A very dear friend of mine lost her mother last week to a very painful and undignified disease. My friend - I shall call her "Celia" - had been caring for her mother for several months, and I suppose it's natural that she should be more relieved than grieved now that it's finally all over.
Celia and I talked for half an hour in private this morning, and I learned more about her mother's awful illness, which lingered for months and then took her quite suddenly at the end. I've never enquired about Celia's religious views, but I know she's not a regular church-goer or anything like that; if I'd had to guess, I'd've said she was probably a vague sort of fuzzy deist, like most people in the UK. I did already know she harbours some beliefs I would describe as irrational, such as the belief that the brother who died very young and her father who died many years ago watch over her and guide her actions - I learned more about these beliefs this morning, and found it extremely uncomfortable.
Celia knew the evening before her mother died that she didn't have long left, and she woke up at 5am the next morning with a strong feeling that she needed to get to the hospice right away. She ignored it for a bit telling herself that the nurses had her number, and that her sister had been there all night and would call if anything urgent happened. She says she got a resurgence of the same feeling at about 8am, and this time she listened to it; with the result that she got to the hospice and into her mum's room about a minute before she died. She took her mum's hand and told her she was there and that it was time to go; and her mother took one last breath and left. Celia holds that her mother held on until she knew Celia was there, and that she herself was guided by the spirit of her deceased father and that's how she knew to go.
Now, I have no way of knowing how much of this is accurate and how much is down to my friend remembering what confirmed what she wanted to believe - and frankly, it's not even remotely my place to form a judgment on the matter. Celia believes that her mother is now with her son - Celia's brother - and her husband, Celia's father, and that she's happy - what purpose would be served by rational opposition on this point, and in what way would it be MY place to make it?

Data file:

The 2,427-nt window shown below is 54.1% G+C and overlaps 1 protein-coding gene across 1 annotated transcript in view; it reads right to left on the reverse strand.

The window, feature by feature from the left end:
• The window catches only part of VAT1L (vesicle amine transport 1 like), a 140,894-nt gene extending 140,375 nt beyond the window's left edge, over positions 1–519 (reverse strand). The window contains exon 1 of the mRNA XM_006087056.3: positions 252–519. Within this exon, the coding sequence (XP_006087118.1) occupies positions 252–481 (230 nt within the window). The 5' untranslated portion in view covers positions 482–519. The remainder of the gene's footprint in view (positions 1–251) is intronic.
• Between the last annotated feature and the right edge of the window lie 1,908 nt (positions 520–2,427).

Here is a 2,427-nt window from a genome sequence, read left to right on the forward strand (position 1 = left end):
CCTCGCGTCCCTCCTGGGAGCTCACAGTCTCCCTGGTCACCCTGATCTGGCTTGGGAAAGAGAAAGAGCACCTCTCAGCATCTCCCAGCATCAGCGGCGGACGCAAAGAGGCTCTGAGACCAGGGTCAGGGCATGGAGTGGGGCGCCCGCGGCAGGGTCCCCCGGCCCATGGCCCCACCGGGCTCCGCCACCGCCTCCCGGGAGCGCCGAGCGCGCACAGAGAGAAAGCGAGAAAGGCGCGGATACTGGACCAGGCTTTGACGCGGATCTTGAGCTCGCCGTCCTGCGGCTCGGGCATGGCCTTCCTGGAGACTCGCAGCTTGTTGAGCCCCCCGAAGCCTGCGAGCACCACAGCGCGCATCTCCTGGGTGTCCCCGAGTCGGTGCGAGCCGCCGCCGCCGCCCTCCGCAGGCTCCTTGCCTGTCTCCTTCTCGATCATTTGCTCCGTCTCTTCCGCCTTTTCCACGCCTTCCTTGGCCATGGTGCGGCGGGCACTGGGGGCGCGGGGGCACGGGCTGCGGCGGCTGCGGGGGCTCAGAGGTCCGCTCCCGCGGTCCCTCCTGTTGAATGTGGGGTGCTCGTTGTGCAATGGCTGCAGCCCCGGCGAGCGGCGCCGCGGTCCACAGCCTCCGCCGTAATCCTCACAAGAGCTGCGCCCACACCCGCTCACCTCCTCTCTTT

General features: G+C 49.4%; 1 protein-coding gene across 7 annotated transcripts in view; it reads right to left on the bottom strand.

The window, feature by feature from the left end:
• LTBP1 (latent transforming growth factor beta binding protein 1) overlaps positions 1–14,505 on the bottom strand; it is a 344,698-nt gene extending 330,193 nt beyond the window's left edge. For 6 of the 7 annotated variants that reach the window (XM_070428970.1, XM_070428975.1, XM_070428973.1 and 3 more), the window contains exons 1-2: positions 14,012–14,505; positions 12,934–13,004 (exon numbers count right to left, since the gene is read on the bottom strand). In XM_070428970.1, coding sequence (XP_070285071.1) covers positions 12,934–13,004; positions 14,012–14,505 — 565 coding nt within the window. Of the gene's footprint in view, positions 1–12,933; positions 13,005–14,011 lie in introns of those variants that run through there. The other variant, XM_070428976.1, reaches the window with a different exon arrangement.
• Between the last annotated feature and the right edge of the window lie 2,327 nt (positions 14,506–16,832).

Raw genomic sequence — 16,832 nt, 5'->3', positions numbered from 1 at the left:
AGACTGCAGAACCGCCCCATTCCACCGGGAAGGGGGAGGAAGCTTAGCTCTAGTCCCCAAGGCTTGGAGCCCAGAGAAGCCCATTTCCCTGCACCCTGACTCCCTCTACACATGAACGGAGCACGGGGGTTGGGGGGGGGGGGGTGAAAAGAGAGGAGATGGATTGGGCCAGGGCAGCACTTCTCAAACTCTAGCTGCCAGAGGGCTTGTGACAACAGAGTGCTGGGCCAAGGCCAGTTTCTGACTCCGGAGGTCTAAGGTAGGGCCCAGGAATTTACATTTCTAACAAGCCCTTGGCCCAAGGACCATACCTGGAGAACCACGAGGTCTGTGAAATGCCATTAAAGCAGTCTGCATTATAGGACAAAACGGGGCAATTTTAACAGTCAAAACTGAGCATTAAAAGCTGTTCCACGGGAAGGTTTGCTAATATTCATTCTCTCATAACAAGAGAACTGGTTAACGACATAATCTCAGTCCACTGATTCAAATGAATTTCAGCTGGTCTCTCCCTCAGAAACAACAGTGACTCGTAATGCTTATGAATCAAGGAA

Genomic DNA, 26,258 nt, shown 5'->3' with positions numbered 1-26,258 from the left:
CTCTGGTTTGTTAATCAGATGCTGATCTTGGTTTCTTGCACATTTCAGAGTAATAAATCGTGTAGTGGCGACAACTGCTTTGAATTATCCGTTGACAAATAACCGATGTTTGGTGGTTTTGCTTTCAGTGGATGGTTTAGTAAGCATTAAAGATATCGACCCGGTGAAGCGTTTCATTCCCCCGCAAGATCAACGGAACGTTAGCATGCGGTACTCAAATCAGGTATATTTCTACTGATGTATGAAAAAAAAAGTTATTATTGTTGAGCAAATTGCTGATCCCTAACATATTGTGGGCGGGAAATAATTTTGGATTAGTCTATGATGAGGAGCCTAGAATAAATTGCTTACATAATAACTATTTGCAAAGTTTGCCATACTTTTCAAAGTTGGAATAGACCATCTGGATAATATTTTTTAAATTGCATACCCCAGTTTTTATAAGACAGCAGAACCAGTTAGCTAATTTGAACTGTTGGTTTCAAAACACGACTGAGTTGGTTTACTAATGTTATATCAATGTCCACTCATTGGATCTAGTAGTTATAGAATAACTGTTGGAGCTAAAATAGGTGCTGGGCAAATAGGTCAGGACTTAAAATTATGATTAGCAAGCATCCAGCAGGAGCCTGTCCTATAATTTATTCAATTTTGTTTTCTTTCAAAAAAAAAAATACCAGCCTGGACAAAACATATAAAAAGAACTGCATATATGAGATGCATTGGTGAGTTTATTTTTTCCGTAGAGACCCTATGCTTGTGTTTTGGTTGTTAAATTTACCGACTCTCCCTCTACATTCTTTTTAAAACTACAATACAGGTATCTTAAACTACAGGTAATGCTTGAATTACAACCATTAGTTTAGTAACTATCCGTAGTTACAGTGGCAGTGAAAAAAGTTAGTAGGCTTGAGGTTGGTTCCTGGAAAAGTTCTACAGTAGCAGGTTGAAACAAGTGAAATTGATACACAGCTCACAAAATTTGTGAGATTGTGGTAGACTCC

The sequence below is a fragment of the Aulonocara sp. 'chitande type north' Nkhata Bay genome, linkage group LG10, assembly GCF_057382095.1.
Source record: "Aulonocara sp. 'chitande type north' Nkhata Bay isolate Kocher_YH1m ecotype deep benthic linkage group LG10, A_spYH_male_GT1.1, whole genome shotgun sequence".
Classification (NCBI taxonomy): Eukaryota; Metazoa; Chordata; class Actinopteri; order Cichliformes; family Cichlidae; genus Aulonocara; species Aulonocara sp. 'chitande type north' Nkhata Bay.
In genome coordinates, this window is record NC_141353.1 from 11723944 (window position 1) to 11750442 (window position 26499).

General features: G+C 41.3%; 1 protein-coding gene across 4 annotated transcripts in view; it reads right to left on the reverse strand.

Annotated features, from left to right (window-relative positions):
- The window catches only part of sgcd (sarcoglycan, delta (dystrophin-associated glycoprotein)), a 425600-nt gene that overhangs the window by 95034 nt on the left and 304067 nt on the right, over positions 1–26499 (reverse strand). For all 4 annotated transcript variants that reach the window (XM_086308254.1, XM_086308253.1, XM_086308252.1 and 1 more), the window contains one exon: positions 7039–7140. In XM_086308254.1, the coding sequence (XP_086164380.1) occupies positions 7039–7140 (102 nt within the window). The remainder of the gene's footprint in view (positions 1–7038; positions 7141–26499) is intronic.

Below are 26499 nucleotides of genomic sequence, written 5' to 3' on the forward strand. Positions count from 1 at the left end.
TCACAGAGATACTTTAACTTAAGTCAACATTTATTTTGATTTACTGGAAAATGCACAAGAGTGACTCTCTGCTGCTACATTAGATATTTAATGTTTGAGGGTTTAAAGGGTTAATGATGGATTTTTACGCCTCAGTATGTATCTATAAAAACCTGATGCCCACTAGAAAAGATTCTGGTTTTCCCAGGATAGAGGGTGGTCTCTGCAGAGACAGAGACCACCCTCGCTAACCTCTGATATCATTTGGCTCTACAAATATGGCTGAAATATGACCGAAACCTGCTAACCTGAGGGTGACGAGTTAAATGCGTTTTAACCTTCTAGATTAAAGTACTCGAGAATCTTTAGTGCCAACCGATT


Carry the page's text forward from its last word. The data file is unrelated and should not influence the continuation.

There are times when being rational to a fault sucks. In talking to Celia, I couldn't avoid recalling the death of my own maternal grandmother, who actually died in quite a similar manner almost two years ago. I wasn't there when my gran died; although she too died of advanced cancer, hers wasn't spotted at all until the day before she died, when she was taken into hospital for what they thought was a blocked bowel. My mother, one of her sisters and one of her brothers were there; the rest lived too far away to make it to Glasgow in time.
Although I was sad to lose my gran, I was more sad about the way she'd died that about the fact that she was gone - after all, I have no beliefs suggesting to me that she knows anything about it. I never had the slightest impulse to believe she was still around us at the funeral, and although I'm sure her final moments were calmed by her belief that she was going to be reunited with my grandfather - who died before I was born - I consider that belief to be a positive thing for her in its own right, without the slightest inclination to think it was correct. At the funeral, I was sad for my mother and my uncles and aunts, not for my gran.
The one aspect of losing religion that I still struggle with - emotionally, not intellectually - is the loss of belief in an afterlife. The idea that after death we are reunited with our loved ones was presented to me when I was a child as simple fact, as something that was categorically known to be reality. I've long since forgiven my teachers for threatening me with hell, for making me feel intrinsically inadequate, scared and guilty at all times, for warping my developing morality... but I've never been able to forgive them for giving me belief in eternal life, because it still hurts to have lost that and I believe it would have been better for me never to have had it - you can't miss what you've never had after all. The idea that someone who has died is simply gone, lost to me forever, makes perfect sense intellectually, academically and logically, and I don't think I even have it in me to fool myself into letting what I want to be true override what I know to be fact - but knowing I can do nothing about it doesn't stop it being the scariest and most upsetting concept I have ever had to contemplate. Everything else about my christian upbringing can be forgiven and forgotten, but that belief in an afterlife has left a wound that - after ten years or more of atheism - I begin to think is simply never going to heal.
I listened to Celia without saying much, and what I did say was along the lines of "she's out of pain now" and "she's at peace" and "she died knowing she was loved". I can never bring myself to profess belief I don't have in these matters, because it would be not only dishonest but actually very condescending to the person in question - but there are still things like the above that can be said, and people have a fortunate habit of taking silence on matters such as spirits and psychic abilities as assent to their statements. Listening to Celia talk this morning about her belief that her mother is now reunited with Celia's father and brother has left me raw in a way she hasn't realised, and touched on the one single, solitary aspect of religion that can - on rare occasion - make me wish I still had it.